Songwriter Seth Glier says pandemic has pushed him beyond songs that tell a story
HOLYOKE – The last year has changed the way Seth Glier approaches songwriting. For his upcoming sixth album, he decided to be more than just a storyteller – he wanted to share his vision for a better future.
“I would say the pandemic, more than anything, has changed my perspective on what my job is,” Glier said in a recent interview at his home in Holyoke.
For the past 15 years he has said he has emulated folk heroes like Woody Guthrie who told stories through their songs about contemporary events.
“Throughout the pandemic, documenting the problems around the world was not enough,” Glier said. “I felt like my work had become much more focused on imagining the world we are trying to build.”
Glier’s new album, “The Coronation”, the sixth on MPress Records, is a 13-track album that doesn’t shy away from complicated topics. While it offers hope and optimism in songs like the title track, “The Coronation”, the album also touches on topics like dealing with trauma in “Stages”, being ignited in personal relationships in “A Gift” and the capture of feelings of uncertainty at the start of the pandemic in “Til Further Notice”.
The songs on the album show Glier’s ability to take a single phrase or idea and let it turn into a song in its own right. The “stages” began when a friend remarked, “trauma happens in stages”. For “A Gift,” he knew he had written the focal line the moment he entered the studio to record the music, “Someone taught you that, you learned that from them.” Even “Til Further Notice” takes its name and refrains from actual notices last year.
Glier is a Grammy-nominated singer-songwriter, producer and multi-instrumentalist who grew up in Shelburne Falls. He participated in a cultural diplomacy tour sponsored by the US State Department as an international ambassador. The intercultural program took Glier to Ukraine, Mongolia and China to share his music and experience the music of other nations.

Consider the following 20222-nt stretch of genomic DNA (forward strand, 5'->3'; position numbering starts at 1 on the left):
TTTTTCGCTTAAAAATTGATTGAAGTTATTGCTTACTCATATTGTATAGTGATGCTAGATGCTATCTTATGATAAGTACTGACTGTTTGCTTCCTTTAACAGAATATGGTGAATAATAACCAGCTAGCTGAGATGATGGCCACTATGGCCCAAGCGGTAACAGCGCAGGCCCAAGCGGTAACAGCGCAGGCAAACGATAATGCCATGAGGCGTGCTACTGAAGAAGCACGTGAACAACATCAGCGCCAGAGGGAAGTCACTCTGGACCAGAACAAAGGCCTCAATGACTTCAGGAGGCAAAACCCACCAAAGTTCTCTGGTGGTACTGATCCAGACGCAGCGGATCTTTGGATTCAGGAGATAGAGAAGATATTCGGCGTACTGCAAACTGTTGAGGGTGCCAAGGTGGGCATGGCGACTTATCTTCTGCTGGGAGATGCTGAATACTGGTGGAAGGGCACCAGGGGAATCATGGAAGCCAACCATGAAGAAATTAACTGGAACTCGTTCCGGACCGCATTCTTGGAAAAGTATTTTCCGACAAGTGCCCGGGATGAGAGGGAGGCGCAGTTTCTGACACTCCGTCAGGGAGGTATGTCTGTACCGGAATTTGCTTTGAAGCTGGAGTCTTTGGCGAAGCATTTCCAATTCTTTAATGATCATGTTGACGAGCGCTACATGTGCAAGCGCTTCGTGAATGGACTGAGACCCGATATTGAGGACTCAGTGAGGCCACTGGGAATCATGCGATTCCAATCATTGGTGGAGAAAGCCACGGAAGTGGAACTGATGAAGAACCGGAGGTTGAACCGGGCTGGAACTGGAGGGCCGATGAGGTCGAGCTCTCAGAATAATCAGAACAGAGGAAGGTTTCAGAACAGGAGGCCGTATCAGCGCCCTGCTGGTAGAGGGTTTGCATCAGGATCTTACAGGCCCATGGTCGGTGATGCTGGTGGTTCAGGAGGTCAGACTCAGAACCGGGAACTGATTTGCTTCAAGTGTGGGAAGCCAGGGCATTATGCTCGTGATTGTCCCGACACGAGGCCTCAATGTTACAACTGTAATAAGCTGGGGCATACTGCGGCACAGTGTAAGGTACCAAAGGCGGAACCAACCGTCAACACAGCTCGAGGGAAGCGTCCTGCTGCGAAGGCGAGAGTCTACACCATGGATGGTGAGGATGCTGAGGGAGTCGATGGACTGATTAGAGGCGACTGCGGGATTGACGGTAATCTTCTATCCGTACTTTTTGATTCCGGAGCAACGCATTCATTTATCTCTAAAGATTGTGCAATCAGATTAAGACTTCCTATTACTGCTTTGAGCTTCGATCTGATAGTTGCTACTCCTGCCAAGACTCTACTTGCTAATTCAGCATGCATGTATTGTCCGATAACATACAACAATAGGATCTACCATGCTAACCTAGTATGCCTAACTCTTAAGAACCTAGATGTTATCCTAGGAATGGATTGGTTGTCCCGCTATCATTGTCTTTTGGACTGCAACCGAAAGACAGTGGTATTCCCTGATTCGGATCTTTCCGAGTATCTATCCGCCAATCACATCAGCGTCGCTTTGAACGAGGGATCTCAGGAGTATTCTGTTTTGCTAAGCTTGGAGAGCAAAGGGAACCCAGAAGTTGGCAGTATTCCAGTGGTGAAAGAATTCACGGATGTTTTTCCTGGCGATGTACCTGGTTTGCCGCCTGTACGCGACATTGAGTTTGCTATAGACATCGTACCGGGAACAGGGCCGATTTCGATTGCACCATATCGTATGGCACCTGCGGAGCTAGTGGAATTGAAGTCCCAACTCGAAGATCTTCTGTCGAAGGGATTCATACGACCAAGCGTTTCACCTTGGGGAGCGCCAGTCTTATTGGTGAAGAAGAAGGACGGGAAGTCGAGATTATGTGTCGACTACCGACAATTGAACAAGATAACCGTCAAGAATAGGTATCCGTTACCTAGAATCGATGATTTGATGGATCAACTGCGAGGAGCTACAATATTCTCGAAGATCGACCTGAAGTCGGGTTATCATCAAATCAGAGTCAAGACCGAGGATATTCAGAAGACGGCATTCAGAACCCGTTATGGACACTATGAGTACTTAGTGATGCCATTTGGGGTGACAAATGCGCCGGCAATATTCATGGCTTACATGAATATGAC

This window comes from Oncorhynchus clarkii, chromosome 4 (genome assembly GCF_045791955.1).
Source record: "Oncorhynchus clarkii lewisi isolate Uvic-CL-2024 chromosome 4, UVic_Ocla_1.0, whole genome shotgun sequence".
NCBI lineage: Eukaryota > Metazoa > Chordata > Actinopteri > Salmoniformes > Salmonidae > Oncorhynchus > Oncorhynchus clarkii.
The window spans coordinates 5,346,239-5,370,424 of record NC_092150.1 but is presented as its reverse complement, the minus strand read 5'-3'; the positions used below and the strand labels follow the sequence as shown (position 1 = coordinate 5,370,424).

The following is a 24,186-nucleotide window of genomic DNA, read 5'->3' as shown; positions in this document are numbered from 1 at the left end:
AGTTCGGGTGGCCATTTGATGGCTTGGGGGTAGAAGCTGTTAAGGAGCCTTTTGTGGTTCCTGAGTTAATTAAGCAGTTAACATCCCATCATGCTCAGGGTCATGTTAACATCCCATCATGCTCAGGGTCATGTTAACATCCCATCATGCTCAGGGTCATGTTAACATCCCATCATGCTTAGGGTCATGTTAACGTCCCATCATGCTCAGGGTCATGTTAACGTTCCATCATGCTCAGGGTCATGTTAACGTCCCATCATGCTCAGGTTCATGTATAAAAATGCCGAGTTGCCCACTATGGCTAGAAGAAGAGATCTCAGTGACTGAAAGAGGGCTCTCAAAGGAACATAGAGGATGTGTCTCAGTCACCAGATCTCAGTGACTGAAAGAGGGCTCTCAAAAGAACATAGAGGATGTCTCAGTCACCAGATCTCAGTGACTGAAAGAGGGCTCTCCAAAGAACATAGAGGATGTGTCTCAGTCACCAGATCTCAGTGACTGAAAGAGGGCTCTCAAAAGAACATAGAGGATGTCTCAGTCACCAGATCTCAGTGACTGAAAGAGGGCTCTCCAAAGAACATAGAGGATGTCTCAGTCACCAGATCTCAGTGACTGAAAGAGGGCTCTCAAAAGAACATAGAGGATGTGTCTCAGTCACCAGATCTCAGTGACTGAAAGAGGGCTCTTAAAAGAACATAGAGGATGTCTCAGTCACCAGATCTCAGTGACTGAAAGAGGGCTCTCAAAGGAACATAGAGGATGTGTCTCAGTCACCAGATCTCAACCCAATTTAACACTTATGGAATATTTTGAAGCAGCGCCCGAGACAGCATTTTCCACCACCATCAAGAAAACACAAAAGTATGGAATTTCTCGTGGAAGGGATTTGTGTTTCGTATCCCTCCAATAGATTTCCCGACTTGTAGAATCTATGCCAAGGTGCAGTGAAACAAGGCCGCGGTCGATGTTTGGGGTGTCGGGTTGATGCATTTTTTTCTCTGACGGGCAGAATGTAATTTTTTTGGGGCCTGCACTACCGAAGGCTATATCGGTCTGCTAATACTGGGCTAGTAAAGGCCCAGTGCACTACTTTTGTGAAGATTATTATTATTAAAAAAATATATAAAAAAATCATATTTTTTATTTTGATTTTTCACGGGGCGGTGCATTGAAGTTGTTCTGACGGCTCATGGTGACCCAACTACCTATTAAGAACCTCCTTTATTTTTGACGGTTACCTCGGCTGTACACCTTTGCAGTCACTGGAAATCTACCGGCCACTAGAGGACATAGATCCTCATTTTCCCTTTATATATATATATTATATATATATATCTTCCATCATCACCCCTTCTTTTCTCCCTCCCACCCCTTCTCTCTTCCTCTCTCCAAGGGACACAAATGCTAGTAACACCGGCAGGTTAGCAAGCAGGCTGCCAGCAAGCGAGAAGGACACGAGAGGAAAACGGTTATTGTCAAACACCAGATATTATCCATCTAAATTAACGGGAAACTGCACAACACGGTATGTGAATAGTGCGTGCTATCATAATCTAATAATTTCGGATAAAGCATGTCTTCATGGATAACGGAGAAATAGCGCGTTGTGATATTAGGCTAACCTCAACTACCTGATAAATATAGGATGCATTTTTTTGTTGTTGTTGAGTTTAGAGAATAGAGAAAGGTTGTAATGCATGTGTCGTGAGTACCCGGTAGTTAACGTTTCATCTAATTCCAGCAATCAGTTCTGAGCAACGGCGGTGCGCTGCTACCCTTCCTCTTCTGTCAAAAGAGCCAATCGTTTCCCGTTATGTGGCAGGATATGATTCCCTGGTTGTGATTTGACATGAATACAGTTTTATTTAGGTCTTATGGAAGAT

In the months leading up to March 2020, when lockdowns began shutting down businesses and live shows, Glier had already started work on his new album. A tour Glier had planned for Mexico was suddenly canceled. Instead of performing live shows to hundreds of fans, Glier ended up renovating the house in Holyoke that he moved into with his wife last February.
“I went home and wrote ‘Until further notice’ during the first two weeks after I got home in the basement,” Glier said. “We had started unpacking the boxes in the basement and I wrote a few songs there.”
Parallels began to emerge for Glier while writing songs for the album and working to fix the house. Between remodeling the stairs and patching the drywall, Glier would sit down and try to write.
“The house was really an anchor for me,” said Glier. “Working on something as basic as the attic or the bathroom was a way to contain much larger questions that I also asked in my musical creation. ”
He compared tearing down walls and figuring out which parts of the house were worth saving to what the company itself began to think about in the early months of the lockdown. People were asking lots of questions about what kind of world they wanted to live in after the pandemic, and Glier wanted to create music that reflected a new kind of world.
“It will be the art and artists working in communities that will help us imagine this new world,” said Glier.
In the song “The Coronation”, Glier sings, “When this storm is over / And there is no risk of exposure / Will we still be where we were / Will we be back as usual? / Or can we build a more beautiful world / That we never thought?”
“We were seeing people fundamentally questioning their attachment to capitalism in a new way,” Glier said at the start of the pandemic. Through his music, Glier hopes to provide glimpses of compassion for people who have lived through a year like no other.
“There are so many casualties in this country and around the world,” Glier said. “Music – more than any other art form – has the ability to get other people to stop their cars, both literally and metaphorically. Three and a half minutes changes everything.
He says that while he’s not sure there will be a monumental shift in collective consciousness, he hopes to reach listeners at the individual level.
“Part of my job is to create a moment of mourning for people because this hasn’t happened and no one has led this charge,” he said. “It really didn’t happen in this country. It’s business as usual.